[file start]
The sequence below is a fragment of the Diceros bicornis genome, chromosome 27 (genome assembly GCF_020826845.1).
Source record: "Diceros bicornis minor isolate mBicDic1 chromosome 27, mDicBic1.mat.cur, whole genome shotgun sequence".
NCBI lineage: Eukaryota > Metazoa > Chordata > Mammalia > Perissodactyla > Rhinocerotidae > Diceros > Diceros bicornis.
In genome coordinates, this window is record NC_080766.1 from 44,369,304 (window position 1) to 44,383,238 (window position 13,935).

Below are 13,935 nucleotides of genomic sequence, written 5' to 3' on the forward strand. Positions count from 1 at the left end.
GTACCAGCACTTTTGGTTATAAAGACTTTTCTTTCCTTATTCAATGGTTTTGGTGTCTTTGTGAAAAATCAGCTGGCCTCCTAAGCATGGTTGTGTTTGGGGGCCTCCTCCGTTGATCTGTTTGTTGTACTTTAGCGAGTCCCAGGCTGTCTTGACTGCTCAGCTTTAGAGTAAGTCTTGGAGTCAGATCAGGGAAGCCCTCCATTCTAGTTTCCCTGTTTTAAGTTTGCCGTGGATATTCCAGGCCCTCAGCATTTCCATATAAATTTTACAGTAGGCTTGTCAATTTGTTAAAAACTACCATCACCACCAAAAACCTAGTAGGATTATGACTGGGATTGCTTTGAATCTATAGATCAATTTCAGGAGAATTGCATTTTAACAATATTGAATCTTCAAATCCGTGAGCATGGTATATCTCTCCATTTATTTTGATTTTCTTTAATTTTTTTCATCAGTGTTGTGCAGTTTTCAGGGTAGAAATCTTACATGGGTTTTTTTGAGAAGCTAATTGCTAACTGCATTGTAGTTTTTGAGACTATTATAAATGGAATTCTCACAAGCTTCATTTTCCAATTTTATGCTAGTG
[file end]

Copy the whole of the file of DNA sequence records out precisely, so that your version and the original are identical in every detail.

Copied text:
The sequence below is a fragment of the Diceros bicornis genome, chromosome 27 (genome assembly GCF_020826845.1).
Source record: "Diceros bicornis minor isolate mBicDic1 chromosome 27, mDicBic1.mat.cur, whole genome shotgun sequence".
NCBI lineage: Eukaryota > Metazoa > Chordata > Mammalia > Perissodactyla > Rhinocerotidae > Diceros > Diceros bicornis.
In genome coordinates, this window is record NC_080766.1 from 44,369,304 (window position 1) to 44,383,238 (window position 13,935).

Below are 13,935 nucleotides of genomic sequence, written 5' to 3' on the forward strand. Positions count from 1 at the left end.
GTACCAGCACTTTTGGTTATAAAGACTTTTCTTTCCTTATTCAATGGTTTTGGTGTCTTTGTGAAAAATCAGCTGGCCTCCTAAGCATGGTTGTGTTTGGGGGCCTCCTCCGTTGATCTGTTTGTTGTACTTTAGCGAGTCCCAGGCTGTCTTGACTGCTCAGCTTTAGAGTAAGTCTTGGAGTCAGATCAGGGAAGCCCTCCATTCTAGTTTCCCTGTTTTAAGTTTGCCGTGGATATTCCAGGCCCTCAGCATTTCCATATAAATTTTACAGTAGGCTTGTCAATTTGTTAAAAACTACCATCACCACCAAAAACCTAGTAGGATTATGACTGGGATTGCTTTGAATCTATAGATCAATTTCAGGAGAATTGCATTTTAACAATATTGAATCTTCAAATCCGTGAGCATGGTATATCTCTCCATTTATTTTGATTTTCTTTAATTTTTTTCATCAGTGTTGTGCAGTTTTCAGGGTAGAAATCTTACATGGGTTTTTTTGAGAAGCTAATTGCTAACTGCATTGTAGTTTTTGAGACTATTATAAATGGAATTCTCACAAGCTTCATTTTCCAATTTTATGCTAGTG